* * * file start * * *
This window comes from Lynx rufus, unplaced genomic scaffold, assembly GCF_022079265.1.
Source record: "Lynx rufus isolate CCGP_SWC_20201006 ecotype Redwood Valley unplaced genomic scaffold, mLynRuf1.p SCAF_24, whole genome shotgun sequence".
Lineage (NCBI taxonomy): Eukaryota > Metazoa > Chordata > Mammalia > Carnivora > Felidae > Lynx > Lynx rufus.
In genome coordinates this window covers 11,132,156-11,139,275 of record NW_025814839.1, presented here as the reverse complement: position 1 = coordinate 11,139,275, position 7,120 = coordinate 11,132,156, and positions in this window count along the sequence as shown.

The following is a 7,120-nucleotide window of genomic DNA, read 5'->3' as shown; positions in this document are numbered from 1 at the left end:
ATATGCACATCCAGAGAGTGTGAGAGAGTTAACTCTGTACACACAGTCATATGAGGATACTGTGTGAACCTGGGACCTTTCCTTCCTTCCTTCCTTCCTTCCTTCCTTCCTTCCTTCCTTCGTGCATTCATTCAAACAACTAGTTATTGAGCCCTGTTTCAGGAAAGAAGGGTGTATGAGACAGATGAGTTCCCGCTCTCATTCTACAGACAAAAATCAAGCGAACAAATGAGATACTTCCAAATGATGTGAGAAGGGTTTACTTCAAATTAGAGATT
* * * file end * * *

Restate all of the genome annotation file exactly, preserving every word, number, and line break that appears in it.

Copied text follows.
This window comes from Lynx rufus, unplaced genomic scaffold, assembly GCF_022079265.1.
Source record: "Lynx rufus isolate CCGP_SWC_20201006 ecotype Redwood Valley unplaced genomic scaffold, mLynRuf1.p SCAF_24, whole genome shotgun sequence".
Lineage (NCBI taxonomy): Eukaryota > Metazoa > Chordata > Mammalia > Carnivora > Felidae > Lynx > Lynx rufus.
In genome coordinates this window covers 11,132,156-11,139,275 of record NW_025814839.1, presented here as the reverse complement: position 1 = coordinate 11,139,275, position 7,120 = coordinate 11,132,156, and positions in this window count along the sequence as shown.

The following is a 7,120-nucleotide window of genomic DNA, read 5'->3' as shown; positions in this document are numbered from 1 at the left end:
ATATGCACATCCAGAGAGTGTGAGAGAGTTAACTCTGTACACACAGTCATATGAGGATACTGTGTGAACCTGGGACCTTTCCTTCCTTCCTTCCTTCCTTCCTTCCTTCCTTCCTTCCTTCGTGCATTCATTCAAACAACTAGTTATTGAGCCCTGTTTCAGGAAAGAAGGGTGTATGAGACAGATGAGTTCCCGCTCTCATTCTACAGACAAAAATCAAGCGAACAAATGAGATACTTCCAAATGATGTGAGAAGGGTTTACTTCAAATTAGAGATT